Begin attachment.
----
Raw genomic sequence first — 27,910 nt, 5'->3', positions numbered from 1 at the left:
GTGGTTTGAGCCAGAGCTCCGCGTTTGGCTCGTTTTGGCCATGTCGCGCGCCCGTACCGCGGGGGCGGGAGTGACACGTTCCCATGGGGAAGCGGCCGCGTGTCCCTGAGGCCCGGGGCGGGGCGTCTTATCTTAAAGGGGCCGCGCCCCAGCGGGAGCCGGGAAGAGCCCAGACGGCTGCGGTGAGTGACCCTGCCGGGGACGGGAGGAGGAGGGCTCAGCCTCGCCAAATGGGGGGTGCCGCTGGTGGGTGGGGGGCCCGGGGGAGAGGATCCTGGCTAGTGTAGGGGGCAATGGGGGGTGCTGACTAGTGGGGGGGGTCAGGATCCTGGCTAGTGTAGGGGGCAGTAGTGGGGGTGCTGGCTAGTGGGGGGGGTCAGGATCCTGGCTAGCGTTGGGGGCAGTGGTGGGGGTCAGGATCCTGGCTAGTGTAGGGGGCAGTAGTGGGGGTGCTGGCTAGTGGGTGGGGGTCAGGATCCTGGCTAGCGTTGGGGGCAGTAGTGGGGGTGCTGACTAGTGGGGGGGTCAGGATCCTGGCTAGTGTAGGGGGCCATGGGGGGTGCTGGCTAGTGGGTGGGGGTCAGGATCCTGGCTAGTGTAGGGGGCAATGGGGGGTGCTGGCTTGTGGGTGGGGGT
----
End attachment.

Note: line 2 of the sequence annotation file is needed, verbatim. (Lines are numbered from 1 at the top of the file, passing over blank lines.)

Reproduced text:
GTGGTTTGAGCCAGAGCTCCGCGTTTGGCTCGTTTTGGCCATGTCGCGCGCCCGTACCGCGGGGGCGGGAGTGACACGTTCCCATGGGGAAGCGGCCGCGTGTCCCTGAGGCCCGGGGCGGGGCGTCTTATCTTAAAGGGGCCGCGCCCCAGCGGGAGCCGGGAAGAGCCCAGACGGCTGCGGTGAGTGACCCTGCCGGGGACGGGAGGAGGAGGGCTCAGCCTCGCCAAATGGGGGGTGCCGCTGGTGGGTGGGGGGCCCGGGGGAGAGGATCCTGGCTAGTGTAGGGGGCAATGGGGGGTGCTGACTAGTGGGGGGGGTCAGGATCCTGGCTAGTGTAGGGGGCAGTAGTGGGGGTGCTGGCTAGTGGGGGGGGTCAGGATCCTGGCTAGCGTTGGGGGCAGTGGTGGGGGTCAGGATCCTGGCTAGTGTAGGGGGCAGTAGTGGGGGTGCTGGCTAGTGGGTGGGGGTCAGGATCCTGGCTAGCGTTGGGGGCAGTAGTGGGGGTGCTGACTAGTGGGGGGGTCAGGATCCTGGCTAGTGTAGGGGGCCATGGGGGGTGCTGGCTAGTGGGTGGGGGTCAGGATCCTGGCTAGTGTAGGGGGCAATGGGGGGTGCTGGCTTGTGGGTGGGGGT